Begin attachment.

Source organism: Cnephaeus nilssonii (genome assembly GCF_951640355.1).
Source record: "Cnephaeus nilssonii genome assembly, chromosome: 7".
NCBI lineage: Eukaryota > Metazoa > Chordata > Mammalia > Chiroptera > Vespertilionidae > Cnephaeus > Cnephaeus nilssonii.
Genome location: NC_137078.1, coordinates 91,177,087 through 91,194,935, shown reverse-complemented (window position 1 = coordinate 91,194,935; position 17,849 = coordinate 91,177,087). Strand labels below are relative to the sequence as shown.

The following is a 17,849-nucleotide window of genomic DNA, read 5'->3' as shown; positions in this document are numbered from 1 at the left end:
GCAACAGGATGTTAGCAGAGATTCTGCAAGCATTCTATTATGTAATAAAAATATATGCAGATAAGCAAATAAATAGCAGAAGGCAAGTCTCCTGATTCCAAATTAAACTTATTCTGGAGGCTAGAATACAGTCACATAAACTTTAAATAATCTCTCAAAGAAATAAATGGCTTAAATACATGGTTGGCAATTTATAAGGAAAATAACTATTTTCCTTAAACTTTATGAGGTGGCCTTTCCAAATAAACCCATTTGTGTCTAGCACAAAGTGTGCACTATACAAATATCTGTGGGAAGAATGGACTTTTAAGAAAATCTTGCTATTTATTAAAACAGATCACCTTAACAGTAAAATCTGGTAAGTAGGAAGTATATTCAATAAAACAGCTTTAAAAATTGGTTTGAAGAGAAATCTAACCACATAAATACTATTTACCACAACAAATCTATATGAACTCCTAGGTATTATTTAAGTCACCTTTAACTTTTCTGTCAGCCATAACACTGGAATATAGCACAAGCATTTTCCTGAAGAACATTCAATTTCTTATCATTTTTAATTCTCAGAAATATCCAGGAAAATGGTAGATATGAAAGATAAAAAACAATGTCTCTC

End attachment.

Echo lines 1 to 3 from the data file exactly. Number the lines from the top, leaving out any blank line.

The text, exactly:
Source organism: Cnephaeus nilssonii (genome assembly GCF_951640355.1).
Source record: "Cnephaeus nilssonii genome assembly, chromosome: 7".
NCBI lineage: Eukaryota > Metazoa > Chordata > Mammalia > Chiroptera > Vespertilionidae > Cnephaeus > Cnephaeus nilssonii.